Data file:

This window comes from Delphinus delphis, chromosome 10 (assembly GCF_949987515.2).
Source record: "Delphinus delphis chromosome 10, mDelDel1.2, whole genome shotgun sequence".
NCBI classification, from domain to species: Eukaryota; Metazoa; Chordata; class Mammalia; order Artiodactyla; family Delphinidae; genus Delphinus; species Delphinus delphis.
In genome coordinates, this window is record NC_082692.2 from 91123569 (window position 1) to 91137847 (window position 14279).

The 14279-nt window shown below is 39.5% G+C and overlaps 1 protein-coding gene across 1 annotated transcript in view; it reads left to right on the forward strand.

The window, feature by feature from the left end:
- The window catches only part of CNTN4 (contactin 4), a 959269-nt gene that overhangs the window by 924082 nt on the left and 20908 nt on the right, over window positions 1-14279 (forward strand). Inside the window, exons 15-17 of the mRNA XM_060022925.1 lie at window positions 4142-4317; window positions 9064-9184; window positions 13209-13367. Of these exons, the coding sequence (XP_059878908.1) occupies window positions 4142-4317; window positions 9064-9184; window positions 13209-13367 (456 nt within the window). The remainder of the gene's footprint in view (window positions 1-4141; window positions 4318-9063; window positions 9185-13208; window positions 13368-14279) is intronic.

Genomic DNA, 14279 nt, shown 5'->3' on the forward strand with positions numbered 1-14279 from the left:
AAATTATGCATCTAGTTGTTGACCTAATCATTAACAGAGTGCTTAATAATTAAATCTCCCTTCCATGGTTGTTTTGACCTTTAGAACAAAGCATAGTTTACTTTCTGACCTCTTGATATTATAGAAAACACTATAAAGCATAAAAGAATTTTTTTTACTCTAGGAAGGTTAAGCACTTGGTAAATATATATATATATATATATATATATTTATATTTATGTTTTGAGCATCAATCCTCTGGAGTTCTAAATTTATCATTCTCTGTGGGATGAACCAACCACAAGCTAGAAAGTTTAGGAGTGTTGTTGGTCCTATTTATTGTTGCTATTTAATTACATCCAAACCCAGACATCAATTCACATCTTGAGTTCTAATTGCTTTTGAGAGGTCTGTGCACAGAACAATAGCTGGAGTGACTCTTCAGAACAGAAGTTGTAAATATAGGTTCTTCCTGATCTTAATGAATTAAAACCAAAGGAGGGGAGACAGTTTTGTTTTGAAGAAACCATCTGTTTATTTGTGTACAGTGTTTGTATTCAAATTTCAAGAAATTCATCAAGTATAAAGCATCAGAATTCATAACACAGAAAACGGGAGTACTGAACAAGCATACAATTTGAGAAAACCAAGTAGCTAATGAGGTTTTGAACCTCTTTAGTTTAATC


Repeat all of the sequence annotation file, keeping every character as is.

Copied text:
This window comes from Delphinus delphis, chromosome 10 (assembly GCF_949987515.2).
Source record: "Delphinus delphis chromosome 10, mDelDel1.2, whole genome shotgun sequence".
NCBI classification, from domain to species: Eukaryota; Metazoa; Chordata; class Mammalia; order Artiodactyla; family Delphinidae; genus Delphinus; species Delphinus delphis.
In genome coordinates, this window is record NC_082692.2 from 91123569 (window position 1) to 91137847 (window position 14279).

The 14279-nt window shown below is 39.5% G+C and overlaps 1 protein-coding gene across 1 annotated transcript in view; it reads left to right on the forward strand.

The window, feature by feature from the left end:
- The window catches only part of CNTN4 (contactin 4), a 959269-nt gene that overhangs the window by 924082 nt on the left and 20908 nt on the right, over window positions 1-14279 (forward strand). Inside the window, exons 15-17 of the mRNA XM_060022925.1 lie at window positions 4142-4317; window positions 9064-9184; window positions 13209-13367. Of these exons, the coding sequence (XP_059878908.1) occupies window positions 4142-4317; window positions 9064-9184; window positions 13209-13367 (456 nt within the window). The remainder of the gene's footprint in view (window positions 1-4141; window positions 4318-9063; window positions 9185-13208; window positions 13368-14279) is intronic.

Genomic DNA, 14279 nt, shown 5'->3' on the forward strand with positions numbered 1-14279 from the left:
AAATTATGCATCTAGTTGTTGACCTAATCATTAACAGAGTGCTTAATAATTAAATCTCCCTTCCATGGTTGTTTTGACCTTTAGAACAAAGCATAGTTTACTTTCTGACCTCTTGATATTATAGAAAACACTATAAAGCATAAAAGAATTTTTTTTACTCTAGGAAGGTTAAGCACTTGGTAAATATATATATATATATATATATATATTTATATTTATGTTTTGAGCATCAATCCTCTGGAGTTCTAAATTTATCATTCTCTGTGGGATGAACCAACCACAAGCTAGAAAGTTTAGGAGTGTTGTTGGTCCTATTTATTGTTGCTATTTAATTACATCCAAACCCAGACATCAATTCACATCTTGAGTTCTAATTGCTTTTGAGAGGTCTGTGCACAGAACAATAGCTGGAGTGACTCTTCAGAACAGAAGTTGTAAATATAGGTTCTTCCTGATCTTAATGAATTAAAACCAAAGGAGGGGAGACAGTTTTGTTTTGAAGAAACCATCTGTTTATTTGTGTACAGTGTTTGTATTCAAATTTCAAGAAATTCATCAAGTATAAAGCATCAGAATTCATAACACAGAAAACGGGAGTACTGAACAAGCATACAATTTGAGAAAACCAAGTAGCTAATGAGGTTTTGAACCTCTTTAGTTTAATC